charmin-sit or squat ad

If it’s branded, make it unique

Of course, you don’t need to forget about creating branded content altogether. However, if you’re going to do it, then you need to make sure it is innovative and worth sharing. Companies like Oreo are great at branded content marketing, and at one point the company was even posting out “real time” branded images based around global events happening on that day. Obviously, this is easiest with a popular and iconic product like an Oreo, so use your discretion.

Other brands need to take a page out of Oreo’s book and avoid self-appreciating content that nobody in their right mind would share. In other words, brands need to start thinking like regular people instead of old-school, call-to-action marketers. In other words, aim to connect with your buyer personas through their interests, as opposed to pushing your own products or services. This is the crux of the idea behind a less-branded approach to content marketing.

People or sites that share content are much less likely to do so if they feel like they are being roped into endorsing a brand. Huge brands, such as Coca-Cola or Nike, can generally be excluded from this theory because their brands are so entrenched in our culture that people don’t even feel as though they are promoting something when they share brand content from these companies.

Red Bull is another great example when it comes to content marketing. Its content campaigns encompass what its brand is all about, yet rarely use any calls to action.

image of sky jump-free fallTake the brand’s Supersonic Freefall stunt. Imagine if Felix Baumgartner did a sky dive from space, and once he touched down to earth, he drank a can of Red Bull straight to camera. It would ruin the whole concept and likability factor of the campaign. Shockingly, this is what many companies are doing with their content marketing — admittedly on a much smaller scale — by making it too self-serving and obvious.

Key takeaways

1. Don’t get content marketing confused with old fashioned call-to-action advertising: Call-to-action advertising (like the example below from Volvo) obviously does have its place in the marketing mix. However, when it comes to developing a content marketing strategy, you should ensure that your idea, tone, and layout stay away from this type of format and more toward the British Airways example.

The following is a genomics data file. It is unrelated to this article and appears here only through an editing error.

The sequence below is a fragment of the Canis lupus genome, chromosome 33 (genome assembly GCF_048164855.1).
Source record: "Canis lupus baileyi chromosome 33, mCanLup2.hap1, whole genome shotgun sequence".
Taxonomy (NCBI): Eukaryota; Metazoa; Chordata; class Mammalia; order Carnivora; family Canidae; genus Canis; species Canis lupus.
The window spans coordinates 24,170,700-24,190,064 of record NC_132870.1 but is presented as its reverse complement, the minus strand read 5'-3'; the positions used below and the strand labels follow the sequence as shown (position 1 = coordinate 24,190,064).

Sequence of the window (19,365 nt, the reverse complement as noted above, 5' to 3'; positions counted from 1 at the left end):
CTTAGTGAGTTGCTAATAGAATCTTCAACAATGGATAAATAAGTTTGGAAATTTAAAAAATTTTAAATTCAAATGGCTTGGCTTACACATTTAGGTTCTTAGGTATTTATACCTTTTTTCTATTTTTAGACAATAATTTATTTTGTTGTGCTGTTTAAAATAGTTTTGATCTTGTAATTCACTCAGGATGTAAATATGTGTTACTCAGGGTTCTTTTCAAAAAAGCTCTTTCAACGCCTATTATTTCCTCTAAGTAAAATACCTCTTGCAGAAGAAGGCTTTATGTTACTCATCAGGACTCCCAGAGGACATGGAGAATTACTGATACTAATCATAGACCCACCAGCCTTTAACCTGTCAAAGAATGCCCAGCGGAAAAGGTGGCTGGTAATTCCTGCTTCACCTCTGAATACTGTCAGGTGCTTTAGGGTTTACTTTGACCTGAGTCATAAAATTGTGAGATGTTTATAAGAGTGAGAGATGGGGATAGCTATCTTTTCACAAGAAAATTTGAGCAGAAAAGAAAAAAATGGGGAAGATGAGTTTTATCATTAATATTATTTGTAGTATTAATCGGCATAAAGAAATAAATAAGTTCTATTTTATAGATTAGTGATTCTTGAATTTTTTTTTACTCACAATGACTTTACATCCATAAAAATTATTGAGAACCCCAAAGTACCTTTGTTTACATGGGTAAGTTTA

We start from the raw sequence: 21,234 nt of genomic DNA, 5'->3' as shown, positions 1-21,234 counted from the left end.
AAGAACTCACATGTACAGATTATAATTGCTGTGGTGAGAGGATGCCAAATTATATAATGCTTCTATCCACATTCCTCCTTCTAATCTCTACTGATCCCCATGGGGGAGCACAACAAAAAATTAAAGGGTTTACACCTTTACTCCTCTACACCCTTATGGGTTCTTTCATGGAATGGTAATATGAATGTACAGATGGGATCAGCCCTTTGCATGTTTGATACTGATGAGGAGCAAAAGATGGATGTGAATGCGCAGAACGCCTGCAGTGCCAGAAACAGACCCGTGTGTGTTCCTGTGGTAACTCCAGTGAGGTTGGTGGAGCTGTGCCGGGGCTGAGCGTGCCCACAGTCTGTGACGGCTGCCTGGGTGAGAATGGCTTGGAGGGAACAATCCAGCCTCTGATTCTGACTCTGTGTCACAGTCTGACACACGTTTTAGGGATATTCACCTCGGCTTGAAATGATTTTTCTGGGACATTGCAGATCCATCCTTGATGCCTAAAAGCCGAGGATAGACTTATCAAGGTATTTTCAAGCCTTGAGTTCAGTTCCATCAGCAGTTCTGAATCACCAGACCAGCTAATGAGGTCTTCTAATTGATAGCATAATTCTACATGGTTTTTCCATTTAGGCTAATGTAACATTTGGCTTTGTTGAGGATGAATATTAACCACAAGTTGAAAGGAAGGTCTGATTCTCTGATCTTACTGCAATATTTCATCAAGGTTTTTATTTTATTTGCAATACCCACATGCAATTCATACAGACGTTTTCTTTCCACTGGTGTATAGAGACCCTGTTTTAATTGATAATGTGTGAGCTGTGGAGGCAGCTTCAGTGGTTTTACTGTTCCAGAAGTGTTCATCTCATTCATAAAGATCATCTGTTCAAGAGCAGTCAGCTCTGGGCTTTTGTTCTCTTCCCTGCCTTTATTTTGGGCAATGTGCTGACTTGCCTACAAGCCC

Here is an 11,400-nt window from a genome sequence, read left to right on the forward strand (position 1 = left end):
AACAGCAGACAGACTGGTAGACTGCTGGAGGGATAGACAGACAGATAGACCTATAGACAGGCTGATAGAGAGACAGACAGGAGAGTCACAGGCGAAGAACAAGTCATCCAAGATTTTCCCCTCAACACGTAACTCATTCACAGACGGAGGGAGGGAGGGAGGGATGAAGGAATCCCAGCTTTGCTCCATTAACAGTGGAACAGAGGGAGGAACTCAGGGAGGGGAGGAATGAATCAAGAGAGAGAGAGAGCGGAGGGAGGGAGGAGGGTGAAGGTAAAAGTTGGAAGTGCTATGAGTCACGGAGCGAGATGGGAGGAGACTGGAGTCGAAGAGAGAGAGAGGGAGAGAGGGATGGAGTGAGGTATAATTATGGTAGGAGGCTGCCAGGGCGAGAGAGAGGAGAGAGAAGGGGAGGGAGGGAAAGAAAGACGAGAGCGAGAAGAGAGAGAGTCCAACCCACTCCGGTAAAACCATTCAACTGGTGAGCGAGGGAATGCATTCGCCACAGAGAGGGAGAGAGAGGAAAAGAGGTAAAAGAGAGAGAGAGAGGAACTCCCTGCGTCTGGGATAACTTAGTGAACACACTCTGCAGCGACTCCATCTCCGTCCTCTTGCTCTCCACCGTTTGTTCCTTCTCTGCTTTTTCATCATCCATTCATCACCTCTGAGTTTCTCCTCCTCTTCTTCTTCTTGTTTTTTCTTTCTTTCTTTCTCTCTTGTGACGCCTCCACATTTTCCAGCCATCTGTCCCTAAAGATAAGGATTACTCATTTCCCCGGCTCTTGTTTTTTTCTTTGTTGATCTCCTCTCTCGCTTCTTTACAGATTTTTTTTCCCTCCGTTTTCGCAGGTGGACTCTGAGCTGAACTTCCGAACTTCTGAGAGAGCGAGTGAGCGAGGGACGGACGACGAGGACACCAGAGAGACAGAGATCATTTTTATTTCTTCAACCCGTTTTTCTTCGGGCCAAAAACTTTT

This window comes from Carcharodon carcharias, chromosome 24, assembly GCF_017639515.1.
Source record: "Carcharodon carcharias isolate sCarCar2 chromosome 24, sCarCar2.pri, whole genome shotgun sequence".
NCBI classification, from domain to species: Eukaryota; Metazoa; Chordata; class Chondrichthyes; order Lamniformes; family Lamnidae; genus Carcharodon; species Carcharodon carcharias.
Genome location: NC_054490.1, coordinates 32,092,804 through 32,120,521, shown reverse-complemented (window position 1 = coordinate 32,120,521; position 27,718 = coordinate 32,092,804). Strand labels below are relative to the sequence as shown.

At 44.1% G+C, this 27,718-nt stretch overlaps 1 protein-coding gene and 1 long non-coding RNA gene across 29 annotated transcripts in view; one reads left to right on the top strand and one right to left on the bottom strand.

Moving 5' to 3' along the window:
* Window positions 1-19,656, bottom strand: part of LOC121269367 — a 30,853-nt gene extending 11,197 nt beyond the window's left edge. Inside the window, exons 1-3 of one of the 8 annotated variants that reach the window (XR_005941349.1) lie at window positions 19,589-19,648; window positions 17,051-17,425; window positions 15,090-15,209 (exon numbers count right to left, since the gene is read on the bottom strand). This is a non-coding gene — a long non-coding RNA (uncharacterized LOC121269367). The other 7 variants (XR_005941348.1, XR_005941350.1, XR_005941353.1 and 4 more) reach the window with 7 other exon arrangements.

volvo ad

british airways-ad

2. Find out what your customers are sharing:

  • Develop a list of personas. Consider consumer personas and personas likely to share/link.
  • When planning brand content, discuss why you think personas will share, link, and eventually convert.
  • Use tools such as Buzzsumo, Topsy, and Twitonomy to search for most socially shared key terms within your industry and gain more information on competitors/influencers.
  • If you think your niche is “boring,” then try finding a niche that is tangentially related, or build on other successful content ideas you‘ve found.
  • Identify key influencers within the industry (using a tool like Followerwonk) who hold a large social following of your target personas. Then look to build a relationship and social community with these influencers. This can be particularly helpful if you have a weak social following of your own.

3. If it’s branded, then make it innovative:

  • Take a cue from British Airways and Red Bull: Consider how your targeted personas will benefit from your brand content. Is it educational, useful, or entertaining, or does it simply push product?
  • Content doesn’t have to directly relate to your primary industry. Consider the interests and passions of your target personas.
  • Consider what your brand essence entails. What messages do you want to give through your content?
  • Use different media formats for your content, and don’t be afraid to mix them in the same campaign.

4: Ensure your brand content has an approachable tone:

  • Limit your use of salesy, call-to-action language, such as “buy now” or “request a quote.”
  • Avoid cross-selling items or services unless it’s done in a relevant, organic way.
  • Talk like a human being. You can’t engage an audience with content that speaks in an overly corporate tone.
  • Don’t insult people’s intelligence. They want interesting content and will sniff out self-serving promotion a mile away.

Looking for more killer content marketing ideas? Find them in the Ultimate eBook: 100 Content Marketing Examples.

Author: Luke Cope

Luke Cope is a Content Marketing Executive at Quba, a digital agency based in Sheffield which specializes in strategic search & content marketing. Luke is passionate about great content and he writes for several online publications as well as the QBlog. You can find his content musings on Twitter.

Other posts by Luke Cope

  • Henley Wing

    Great insights Luke. And thanks for mentioning BuzzSumo, hope you’re finding it useful to discover what content people love to share.

    • Luke

      Thanks Henley – and yes its my favourite toy at the minute

  • Hashim Warren

    Luke, do you think it’s still content marketing if applied to the bottom of the funnel, where a prospect wants enough information to convert?